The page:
The role of wound closure in total knee arthroplasty: a systematic review on knee positionCerciello, S., Morris, B.J., Lustig, S. et al.
Post-operative range of motion (ROM) is one of the most important parameters to assess, following total knee arthroplasty (TKA). The aims of the present systematic review were to analyse the available literature and determine if closing the knee in flexion or extension influences post-operative ROM, clinical outcomes, and complications following TKA.
A systematic review was performed using the keywords “total knee arthroplasty”, “total knee replacement”, and “wound closure” or “joint closure” or “extension” or “flexion” with no limit regarding the year of publication. The review was limited to the English-language articles, and each article was evaluated with a modified Coleman Methodology Score (mCMS).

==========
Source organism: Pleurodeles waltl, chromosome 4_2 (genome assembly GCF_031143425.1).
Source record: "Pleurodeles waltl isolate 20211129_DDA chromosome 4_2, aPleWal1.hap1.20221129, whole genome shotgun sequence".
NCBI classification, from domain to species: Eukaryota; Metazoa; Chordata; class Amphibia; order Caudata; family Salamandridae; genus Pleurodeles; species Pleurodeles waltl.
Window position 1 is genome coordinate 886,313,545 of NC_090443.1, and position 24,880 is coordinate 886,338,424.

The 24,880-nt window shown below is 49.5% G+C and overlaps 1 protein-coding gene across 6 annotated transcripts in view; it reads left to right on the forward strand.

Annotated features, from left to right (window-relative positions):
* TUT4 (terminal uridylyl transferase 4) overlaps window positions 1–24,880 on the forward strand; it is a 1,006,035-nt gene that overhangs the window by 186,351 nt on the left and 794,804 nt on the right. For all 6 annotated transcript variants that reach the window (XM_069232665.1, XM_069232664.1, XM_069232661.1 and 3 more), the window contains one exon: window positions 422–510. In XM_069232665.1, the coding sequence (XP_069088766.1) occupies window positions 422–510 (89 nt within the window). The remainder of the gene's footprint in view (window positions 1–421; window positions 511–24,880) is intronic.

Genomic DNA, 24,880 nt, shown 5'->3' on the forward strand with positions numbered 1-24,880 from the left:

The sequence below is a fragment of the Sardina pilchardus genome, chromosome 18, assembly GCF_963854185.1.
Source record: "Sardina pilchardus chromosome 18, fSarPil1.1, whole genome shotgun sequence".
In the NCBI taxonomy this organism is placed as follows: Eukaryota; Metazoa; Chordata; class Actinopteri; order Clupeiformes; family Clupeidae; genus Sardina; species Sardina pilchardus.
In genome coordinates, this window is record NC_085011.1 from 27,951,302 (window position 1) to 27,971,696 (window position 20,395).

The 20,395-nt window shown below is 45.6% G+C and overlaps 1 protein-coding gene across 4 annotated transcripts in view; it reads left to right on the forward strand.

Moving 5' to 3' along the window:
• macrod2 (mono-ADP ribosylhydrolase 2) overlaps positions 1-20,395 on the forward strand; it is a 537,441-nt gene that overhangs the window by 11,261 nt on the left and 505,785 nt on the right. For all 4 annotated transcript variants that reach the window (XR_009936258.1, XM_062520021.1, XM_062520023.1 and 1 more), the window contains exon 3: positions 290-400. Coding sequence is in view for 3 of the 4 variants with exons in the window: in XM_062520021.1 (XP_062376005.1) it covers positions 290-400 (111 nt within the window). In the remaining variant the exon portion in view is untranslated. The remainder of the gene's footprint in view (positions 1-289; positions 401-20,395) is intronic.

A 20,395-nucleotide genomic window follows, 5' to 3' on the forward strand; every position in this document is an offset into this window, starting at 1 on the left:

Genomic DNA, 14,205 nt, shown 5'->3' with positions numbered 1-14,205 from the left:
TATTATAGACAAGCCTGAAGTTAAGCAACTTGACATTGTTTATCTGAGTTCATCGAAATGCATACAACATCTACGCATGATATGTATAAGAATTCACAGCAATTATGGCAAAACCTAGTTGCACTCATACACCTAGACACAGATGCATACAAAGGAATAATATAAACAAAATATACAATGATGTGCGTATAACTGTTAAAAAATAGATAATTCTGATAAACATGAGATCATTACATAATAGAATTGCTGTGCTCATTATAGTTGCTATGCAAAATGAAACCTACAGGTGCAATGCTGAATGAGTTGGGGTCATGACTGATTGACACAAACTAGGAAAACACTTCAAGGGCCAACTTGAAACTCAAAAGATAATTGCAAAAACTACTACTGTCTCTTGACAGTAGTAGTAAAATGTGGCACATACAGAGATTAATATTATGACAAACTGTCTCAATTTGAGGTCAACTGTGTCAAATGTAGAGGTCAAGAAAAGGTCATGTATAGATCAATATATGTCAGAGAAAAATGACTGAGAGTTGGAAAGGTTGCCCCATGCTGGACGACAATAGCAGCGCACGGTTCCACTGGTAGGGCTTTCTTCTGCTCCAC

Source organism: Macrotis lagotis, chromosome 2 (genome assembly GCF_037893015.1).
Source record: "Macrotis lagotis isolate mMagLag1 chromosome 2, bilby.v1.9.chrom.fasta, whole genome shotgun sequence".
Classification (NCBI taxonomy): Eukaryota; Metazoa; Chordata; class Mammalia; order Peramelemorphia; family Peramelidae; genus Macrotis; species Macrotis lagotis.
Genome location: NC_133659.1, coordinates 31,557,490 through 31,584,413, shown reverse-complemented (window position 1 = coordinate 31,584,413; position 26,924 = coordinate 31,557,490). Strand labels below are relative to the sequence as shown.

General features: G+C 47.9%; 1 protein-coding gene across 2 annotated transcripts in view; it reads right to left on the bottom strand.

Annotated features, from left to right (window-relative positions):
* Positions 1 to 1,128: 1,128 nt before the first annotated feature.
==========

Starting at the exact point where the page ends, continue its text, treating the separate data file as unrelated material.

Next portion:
Six articles met inclusion criteria. The initial cohort included 202 TKAs in the flexion group and 201 in the extension group. Three hundred and ninety-seven TKAs were evaluated with an average follow-up of 8 months. There was no statistical difference (n.s.) between the two groups in terms of the average post-operative flexion. There were no statistical differences between the two groups regarding post-operative functional scores and VAS scores (n.s.). The average mCMS was 70.9, indicating good methodological quality in the included studies.
The findings of the present review did not show any statistically significant differences in terms of post-operative flexion ROM, functional scores, or complications related to the position of the knee at the time of joint and wound closure during TKA. There is no clear advantage to either closure method based on the currently available evidence, and therefore, this choice should be based on surgeon preference.